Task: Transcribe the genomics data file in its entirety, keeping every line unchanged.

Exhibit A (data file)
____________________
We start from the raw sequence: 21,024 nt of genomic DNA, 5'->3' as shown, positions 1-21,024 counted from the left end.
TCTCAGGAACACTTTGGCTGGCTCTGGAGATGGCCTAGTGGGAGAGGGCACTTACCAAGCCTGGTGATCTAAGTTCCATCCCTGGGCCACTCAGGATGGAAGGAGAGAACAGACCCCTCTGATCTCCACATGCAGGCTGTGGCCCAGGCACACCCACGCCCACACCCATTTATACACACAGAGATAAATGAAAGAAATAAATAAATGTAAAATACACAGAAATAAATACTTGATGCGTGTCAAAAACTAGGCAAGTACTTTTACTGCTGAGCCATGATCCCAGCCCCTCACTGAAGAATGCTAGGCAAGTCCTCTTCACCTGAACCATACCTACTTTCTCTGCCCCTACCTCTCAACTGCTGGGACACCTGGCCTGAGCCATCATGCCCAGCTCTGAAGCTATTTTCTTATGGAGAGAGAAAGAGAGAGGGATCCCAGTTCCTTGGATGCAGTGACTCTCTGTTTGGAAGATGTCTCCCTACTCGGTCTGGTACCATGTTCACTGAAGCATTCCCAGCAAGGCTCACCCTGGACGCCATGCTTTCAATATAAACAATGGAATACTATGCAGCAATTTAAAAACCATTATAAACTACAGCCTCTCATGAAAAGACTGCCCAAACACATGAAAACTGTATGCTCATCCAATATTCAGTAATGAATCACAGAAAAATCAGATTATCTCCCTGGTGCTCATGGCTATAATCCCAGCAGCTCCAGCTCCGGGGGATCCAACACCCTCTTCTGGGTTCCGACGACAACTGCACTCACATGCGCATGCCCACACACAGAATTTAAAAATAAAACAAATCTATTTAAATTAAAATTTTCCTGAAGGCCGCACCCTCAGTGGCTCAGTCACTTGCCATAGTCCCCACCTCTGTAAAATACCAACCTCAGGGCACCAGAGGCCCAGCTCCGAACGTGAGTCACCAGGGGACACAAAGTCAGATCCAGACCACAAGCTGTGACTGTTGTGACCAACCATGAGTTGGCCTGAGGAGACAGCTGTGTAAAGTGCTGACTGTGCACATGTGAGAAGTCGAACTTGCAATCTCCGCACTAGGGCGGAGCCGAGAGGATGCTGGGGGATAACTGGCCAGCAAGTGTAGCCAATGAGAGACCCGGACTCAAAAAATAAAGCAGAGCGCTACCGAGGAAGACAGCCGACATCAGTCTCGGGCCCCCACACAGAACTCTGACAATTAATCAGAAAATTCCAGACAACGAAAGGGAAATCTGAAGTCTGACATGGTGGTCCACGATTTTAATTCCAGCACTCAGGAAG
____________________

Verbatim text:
We start from the raw sequence: 21,024 nt of genomic DNA, 5'->3' as shown, positions 1-21,024 counted from the left end.
TCTCAGGAACACTTTGGCTGGCTCTGGAGATGGCCTAGTGGGAGAGGGCACTTACCAAGCCTGGTGATCTAAGTTCCATCCCTGGGCCACTCAGGATGGAAGGAGAGAACAGACCCCTCTGATCTCCACATGCAGGCTGTGGCCCAGGCACACCCACGCCCACACCCATTTATACACACAGAGATAAATGAAAGAAATAAATAAATGTAAAATACACAGAAATAAATACTTGATGCGTGTCAAAAACTAGGCAAGTACTTTTACTGCTGAGCCATGATCCCAGCCCCTCACTGAAGAATGCTAGGCAAGTCCTCTTCACCTGAACCATACCTACTTTCTCTGCCCCTACCTCTCAACTGCTGGGACACCTGGCCTGAGCCATCATGCCCAGCTCTGAAGCTATTTTCTTATGGAGAGAGAAAGAGAGAGGGATCCCAGTTCCTTGGATGCAGTGACTCTCTGTTTGGAAGATGTCTCCCTACTCGGTCTGGTACCATGTTCACTGAAGCATTCCCAGCAAGGCTCACCCTGGACGCCATGCTTTCAATATAAACAATGGAATACTATGCAGCAATTTAAAAACCATTATAAACTACAGCCTCTCATGAAAAGACTGCCCAAACACATGAAAACTGTATGCTCATCCAATATTCAGTAATGAATCACAGAAAAATCAGATTATCTCCCTGGTGCTCATGGCTATAATCCCAGCAGCTCCAGCTCCGGGGGATCCAACACCCTCTTCTGGGTTCCGACGACAACTGCACTCACATGCGCATGCCCACACACAGAATTTAAAAATAAAACAAATCTATTTAAATTAAAATTTTCCTGAAGGCCGCACCCTCAGTGGCTCAGTCACTTGCCATAGTCCCCACCTCTGTAAAATACCAACCTCAGGGCACCAGAGGCCCAGCTCCGAACGTGAGTCACCAGGGGACACAAAGTCAGATCCAGACCACAAGCTGTGACTGTTGTGACCAACCATGAGTTGGCCTGAGGAGACAGCTGTGTAAAGTGCTGACTGTGCACATGTGAGAAGTCGAACTTGCAATCTCCGCACTAGGGCGGAGCCGAGAGGATGCTGGGGGATAACTGGCCAGCAAGTGTAGCCAATGAGAGACCCGGACTCAAAAAATAAAGCAGAGCGCTACCGAGGAAGACAGCCGACATCAGTCTCGGGCCCCCACACAGAACTCTGACAATTAATCAGAAAATTCCAGACAACGAAAGGGAAATCTGAAGTCTGACATGGTGGTCCACGATTTTAATTCCAGCACTCAGGAAG